Annaleigh’s sisters are also beautifully portrayed. I love that they feel so thoroughly fleshed out and that they are so realistic and three-dimensional. Verity is my personal favorite! And the relationships between all of them are done to perfection. They are realistic and believable, making it easy to come to care for them and to be eager to see their troubles end. Each sister’s personality is so vividly depicted and I was so glad to see that they played such a big role in the plot. Annaleigh’s love for them is so strong and the driving force of the story and the love they all share for each other is unshakable.

I actually ended up really loving the romance in this novel. This is something that I say very rarely, but Craig created such a sweet and lovely relationship that melted my heart. I was a little wary early on as a love triangle is hinted at briefly. However, it never actually happens, which I was very thankful for. There is quite a bit of insta-love here, but that is something I don’t usually mind, especially when the romance is well-constructed. Craig does one of my favorite things when it comes to romances in fantasy novels which is truly keeping it a side plot. Never once does it overpower the main plot and Annaleigh maintains her focus on her family and taking care of them.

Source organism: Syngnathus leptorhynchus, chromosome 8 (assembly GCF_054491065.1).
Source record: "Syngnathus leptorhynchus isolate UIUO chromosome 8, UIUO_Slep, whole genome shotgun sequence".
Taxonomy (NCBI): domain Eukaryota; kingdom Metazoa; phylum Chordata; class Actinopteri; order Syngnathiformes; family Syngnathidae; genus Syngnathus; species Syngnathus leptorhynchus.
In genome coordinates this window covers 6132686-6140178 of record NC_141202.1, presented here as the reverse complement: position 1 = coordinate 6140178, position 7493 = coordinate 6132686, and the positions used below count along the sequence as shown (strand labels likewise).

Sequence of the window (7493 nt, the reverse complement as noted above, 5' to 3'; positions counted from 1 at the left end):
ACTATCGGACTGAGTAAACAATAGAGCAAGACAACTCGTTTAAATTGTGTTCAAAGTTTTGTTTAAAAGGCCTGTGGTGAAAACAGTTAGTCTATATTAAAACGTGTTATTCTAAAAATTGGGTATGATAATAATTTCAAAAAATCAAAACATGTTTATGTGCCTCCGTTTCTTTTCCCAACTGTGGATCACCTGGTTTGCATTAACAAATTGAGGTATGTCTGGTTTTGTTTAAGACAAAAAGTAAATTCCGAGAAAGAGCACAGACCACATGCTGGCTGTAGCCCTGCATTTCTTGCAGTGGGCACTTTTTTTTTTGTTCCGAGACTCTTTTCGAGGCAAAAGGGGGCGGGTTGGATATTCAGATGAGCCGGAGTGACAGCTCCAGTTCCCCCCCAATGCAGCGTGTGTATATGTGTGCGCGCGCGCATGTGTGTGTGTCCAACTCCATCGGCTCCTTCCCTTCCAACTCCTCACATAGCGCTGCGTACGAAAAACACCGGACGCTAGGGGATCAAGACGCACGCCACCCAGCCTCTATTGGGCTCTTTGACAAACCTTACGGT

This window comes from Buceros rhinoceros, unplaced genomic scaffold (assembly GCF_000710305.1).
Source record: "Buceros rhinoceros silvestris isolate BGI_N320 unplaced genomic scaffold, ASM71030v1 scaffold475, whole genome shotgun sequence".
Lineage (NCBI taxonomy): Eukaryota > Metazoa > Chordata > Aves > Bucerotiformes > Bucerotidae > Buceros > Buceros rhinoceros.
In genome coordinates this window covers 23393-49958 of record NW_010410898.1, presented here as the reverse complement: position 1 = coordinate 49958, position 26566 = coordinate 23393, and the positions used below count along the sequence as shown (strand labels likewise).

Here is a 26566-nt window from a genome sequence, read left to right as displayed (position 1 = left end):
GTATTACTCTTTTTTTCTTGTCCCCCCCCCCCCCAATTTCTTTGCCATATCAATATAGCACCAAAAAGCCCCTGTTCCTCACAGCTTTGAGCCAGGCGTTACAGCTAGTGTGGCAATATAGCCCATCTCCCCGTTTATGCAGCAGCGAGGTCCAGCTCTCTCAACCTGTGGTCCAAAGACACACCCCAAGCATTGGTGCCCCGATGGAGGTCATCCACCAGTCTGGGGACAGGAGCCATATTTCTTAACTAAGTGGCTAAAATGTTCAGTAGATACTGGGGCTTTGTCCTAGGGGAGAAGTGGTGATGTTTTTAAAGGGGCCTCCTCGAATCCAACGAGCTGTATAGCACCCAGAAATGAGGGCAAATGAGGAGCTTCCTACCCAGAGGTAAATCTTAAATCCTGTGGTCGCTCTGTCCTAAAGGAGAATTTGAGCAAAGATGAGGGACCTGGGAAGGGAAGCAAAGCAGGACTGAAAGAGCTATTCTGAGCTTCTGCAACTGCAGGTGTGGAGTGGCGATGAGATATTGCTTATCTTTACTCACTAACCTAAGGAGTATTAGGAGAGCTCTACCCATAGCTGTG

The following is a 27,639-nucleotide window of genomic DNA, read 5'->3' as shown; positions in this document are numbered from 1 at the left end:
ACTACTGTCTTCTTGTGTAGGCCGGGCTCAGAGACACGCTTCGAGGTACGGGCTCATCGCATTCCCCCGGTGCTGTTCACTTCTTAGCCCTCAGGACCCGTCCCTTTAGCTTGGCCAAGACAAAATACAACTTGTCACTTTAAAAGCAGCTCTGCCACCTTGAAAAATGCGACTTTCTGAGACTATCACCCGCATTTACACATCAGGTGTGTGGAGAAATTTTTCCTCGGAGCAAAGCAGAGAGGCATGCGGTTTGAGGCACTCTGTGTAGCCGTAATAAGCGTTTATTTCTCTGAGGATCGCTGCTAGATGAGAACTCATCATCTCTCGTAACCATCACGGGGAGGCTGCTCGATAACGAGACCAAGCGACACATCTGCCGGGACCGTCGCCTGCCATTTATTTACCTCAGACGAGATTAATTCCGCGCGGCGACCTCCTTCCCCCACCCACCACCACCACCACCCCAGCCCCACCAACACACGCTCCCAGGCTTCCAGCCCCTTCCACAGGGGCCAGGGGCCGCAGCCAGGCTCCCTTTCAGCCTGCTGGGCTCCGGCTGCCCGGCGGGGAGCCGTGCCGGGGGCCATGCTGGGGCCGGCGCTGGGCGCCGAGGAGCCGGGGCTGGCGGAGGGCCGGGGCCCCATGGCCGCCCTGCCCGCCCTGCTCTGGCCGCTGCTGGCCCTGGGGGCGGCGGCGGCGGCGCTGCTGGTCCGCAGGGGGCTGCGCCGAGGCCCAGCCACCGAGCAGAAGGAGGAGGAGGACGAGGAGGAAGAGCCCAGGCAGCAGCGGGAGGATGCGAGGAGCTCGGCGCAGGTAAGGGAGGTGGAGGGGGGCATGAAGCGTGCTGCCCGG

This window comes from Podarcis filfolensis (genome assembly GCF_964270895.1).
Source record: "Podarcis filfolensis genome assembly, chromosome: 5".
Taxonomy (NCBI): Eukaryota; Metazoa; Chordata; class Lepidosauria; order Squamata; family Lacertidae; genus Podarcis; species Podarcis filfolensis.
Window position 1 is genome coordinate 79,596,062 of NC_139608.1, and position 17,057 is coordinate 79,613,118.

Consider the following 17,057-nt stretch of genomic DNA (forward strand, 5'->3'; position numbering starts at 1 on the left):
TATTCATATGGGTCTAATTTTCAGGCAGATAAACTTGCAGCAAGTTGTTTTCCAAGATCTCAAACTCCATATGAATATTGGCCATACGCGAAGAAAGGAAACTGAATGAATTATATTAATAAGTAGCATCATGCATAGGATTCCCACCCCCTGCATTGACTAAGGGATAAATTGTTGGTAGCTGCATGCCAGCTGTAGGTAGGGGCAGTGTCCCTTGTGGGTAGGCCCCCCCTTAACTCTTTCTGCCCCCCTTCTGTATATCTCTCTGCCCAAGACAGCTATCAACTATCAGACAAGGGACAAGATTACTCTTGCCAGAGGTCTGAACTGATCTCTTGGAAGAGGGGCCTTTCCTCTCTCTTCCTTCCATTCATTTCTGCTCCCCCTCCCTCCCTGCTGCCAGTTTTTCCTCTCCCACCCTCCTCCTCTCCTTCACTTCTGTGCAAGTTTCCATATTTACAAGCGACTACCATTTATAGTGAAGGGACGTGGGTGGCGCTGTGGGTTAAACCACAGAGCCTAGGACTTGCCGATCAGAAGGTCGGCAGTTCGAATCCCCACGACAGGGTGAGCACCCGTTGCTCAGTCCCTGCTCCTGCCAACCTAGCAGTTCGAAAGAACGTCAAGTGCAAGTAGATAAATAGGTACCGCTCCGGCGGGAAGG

Though I would have liked to hear more about his storyline and background, I really like Cassius a lot. Cassius is very caring and he and Annaleigh go together really well—you can definitely feel a strong connection between them. I wish he had been in even more of the story. The moments between Annaleigh and Cassius are so sweet and pure that they are a fantastic contrast to the rest of the novel. The progression of their relationship creates small breaks of light happiness among the darkness and sadness in the main storyline and that worked out beautifully. And frankly, it was just plain romantic, adorable, and enjoyable!